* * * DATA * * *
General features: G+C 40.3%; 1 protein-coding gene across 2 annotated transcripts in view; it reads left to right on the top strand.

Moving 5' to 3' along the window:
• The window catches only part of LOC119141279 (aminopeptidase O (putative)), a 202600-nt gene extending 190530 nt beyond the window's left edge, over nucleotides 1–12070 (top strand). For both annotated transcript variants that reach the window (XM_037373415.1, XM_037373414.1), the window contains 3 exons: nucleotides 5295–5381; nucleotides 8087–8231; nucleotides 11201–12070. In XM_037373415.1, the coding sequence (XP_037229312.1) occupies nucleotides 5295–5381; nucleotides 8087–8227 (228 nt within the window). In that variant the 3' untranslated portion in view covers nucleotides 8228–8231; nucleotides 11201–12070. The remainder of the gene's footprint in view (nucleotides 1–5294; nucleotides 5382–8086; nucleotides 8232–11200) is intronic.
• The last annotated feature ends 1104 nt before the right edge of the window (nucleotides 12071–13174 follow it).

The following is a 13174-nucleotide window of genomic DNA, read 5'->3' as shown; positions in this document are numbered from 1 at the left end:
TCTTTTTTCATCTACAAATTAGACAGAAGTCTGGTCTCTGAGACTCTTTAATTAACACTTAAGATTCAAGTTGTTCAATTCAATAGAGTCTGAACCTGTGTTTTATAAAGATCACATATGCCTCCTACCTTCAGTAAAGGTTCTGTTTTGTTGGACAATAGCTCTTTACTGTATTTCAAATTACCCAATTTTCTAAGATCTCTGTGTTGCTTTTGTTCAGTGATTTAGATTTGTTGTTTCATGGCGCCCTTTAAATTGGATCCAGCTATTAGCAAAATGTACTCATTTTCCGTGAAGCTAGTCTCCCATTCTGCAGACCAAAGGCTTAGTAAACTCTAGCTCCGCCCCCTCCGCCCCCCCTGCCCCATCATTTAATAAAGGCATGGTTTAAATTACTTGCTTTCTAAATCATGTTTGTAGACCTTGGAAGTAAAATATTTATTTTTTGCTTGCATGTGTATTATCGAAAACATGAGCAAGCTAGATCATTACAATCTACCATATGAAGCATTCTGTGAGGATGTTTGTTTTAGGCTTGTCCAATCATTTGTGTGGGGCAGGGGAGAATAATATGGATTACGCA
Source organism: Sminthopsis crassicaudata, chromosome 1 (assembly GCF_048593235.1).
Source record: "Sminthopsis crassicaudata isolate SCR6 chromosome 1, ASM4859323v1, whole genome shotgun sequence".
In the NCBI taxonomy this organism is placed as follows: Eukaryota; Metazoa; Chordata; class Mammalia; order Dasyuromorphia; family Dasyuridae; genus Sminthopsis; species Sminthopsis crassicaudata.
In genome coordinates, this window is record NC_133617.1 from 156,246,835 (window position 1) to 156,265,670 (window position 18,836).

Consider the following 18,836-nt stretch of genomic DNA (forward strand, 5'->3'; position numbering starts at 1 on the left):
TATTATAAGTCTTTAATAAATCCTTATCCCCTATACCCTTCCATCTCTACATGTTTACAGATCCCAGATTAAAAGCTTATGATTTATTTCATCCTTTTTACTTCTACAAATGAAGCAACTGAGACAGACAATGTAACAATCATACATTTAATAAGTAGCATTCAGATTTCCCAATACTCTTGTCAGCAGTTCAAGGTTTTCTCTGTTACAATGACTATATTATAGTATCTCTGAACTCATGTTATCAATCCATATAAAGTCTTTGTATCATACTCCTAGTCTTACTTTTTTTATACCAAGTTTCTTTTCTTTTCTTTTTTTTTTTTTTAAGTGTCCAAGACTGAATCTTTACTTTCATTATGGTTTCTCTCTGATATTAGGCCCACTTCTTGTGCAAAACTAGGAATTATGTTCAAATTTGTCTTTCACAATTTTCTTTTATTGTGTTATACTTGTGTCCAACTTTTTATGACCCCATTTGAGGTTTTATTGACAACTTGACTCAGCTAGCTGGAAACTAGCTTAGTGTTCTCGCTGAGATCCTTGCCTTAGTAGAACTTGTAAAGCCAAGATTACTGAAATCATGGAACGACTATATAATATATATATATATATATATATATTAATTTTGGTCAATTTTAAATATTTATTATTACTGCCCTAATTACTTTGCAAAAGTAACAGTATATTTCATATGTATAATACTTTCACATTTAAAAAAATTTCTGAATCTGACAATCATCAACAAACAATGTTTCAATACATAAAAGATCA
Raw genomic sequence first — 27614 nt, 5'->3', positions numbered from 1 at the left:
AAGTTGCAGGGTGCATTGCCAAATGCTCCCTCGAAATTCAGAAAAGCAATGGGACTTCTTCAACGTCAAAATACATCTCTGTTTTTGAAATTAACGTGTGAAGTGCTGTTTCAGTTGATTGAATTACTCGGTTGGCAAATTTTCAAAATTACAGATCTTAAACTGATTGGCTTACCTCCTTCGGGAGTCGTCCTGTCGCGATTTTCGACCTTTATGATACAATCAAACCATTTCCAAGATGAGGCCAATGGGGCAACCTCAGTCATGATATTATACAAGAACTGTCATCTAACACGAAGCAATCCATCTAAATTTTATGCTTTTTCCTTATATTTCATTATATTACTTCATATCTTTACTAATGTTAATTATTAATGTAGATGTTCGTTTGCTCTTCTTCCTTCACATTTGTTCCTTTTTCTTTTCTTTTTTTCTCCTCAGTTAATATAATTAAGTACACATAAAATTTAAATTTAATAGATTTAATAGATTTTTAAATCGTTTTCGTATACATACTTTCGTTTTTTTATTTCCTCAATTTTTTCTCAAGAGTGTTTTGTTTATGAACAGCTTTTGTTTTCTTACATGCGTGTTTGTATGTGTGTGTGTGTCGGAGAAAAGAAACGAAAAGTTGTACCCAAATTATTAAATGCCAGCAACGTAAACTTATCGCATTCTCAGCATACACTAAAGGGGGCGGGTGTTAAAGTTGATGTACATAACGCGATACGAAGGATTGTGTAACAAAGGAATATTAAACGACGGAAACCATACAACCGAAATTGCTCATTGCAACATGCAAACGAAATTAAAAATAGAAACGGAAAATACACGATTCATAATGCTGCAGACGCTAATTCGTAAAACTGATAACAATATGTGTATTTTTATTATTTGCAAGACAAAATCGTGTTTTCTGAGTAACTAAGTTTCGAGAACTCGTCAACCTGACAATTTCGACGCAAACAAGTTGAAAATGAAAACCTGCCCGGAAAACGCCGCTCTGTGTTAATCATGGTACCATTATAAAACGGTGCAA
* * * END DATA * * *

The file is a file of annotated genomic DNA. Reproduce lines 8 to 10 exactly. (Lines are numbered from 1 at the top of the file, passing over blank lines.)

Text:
Source record: "Sminthopsis crassicaudata isolate SCR6 chromosome 1, ASM4859323v1, whole genome shotgun sequence".
In the NCBI taxonomy this organism is placed as follows: Eukaryota; Metazoa; Chordata; class Mammalia; order Dasyuromorphia; family Dasyuridae; genus Sminthopsis; species Sminthopsis crassicaudata.
In genome coordinates, this window is record NC_133617.1 from 156,246,835 (window position 1) to 156,265,670 (window position 18,836).